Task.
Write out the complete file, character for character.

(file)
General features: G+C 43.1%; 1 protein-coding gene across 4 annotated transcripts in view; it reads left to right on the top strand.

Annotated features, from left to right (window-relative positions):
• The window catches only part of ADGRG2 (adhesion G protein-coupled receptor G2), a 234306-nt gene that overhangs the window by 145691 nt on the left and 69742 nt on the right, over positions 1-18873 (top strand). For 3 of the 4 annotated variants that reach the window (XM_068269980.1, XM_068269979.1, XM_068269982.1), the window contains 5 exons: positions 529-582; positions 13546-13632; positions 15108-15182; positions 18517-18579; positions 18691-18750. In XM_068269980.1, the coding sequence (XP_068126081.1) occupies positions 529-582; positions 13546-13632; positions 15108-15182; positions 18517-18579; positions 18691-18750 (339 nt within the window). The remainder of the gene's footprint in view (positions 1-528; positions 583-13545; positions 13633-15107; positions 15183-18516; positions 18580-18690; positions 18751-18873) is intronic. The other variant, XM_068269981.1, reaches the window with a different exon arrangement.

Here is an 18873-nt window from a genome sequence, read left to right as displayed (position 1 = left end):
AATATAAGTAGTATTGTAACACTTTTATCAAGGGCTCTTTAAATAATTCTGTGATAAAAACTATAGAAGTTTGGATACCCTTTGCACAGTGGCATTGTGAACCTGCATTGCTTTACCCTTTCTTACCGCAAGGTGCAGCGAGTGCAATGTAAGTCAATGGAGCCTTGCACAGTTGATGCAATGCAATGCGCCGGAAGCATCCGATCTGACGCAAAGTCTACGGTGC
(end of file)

General features: G+C 43.1%; 1 protein-coding gene across 4 annotated transcripts in view; it reads left to right on the top strand.

Annotated features, from left to right (window-relative positions):
• The window catches only part of ADGRG2 (adhesion G protein-coupled receptor G2), a 234306-nt gene that overhangs the window by 145691 nt on the left and 69742 nt on the right, over positions 1-18873 (top strand). For 3 of the 4 annotated variants that reach the window (XM_068269980.1, XM_068269979.1, XM_068269982.1), the window contains 5 exons: positions 529-582; positions 13546-13632; positions 15108-15182; positions 18517-18579; positions 18691-18750. In XM_068269980.1, the coding sequence (XP_068126081.1) occupies positions 529-582; positions 13546-13632; positions 15108-15182; positions 18517-18579; positions 18691-18750 (339 nt within the window). The remainder of the gene's footprint in view (positions 1-528; positions 583-13545; positions 13633-15107; positions 15183-18516; positions 18580-18690; positions 18751-18873) is intronic. The other variant, XM_068269981.1, reaches the window with a different exon arrangement.

Here is an 18873-nt window from a genome sequence, read left to right as displayed (position 1 = left end):
AATATAAGTAGTATTGTAACACTTTTATCAAGGGCTCTTTAAATAATTCTGTGATAAAAACTATAGAAGTTTGGATACCCTTTGCACAGTGGCATTGTGAACCTGCATTGCTTTACCCTTTCTTACCGCAAGGTGCAGCGAGTGCAATGTAAGTCAATGGAGCCTTGCACAGTTGATGCAATGCAATGCGCCGGAAGCATCCGATCTGACGCAAAGTCTACGGTGC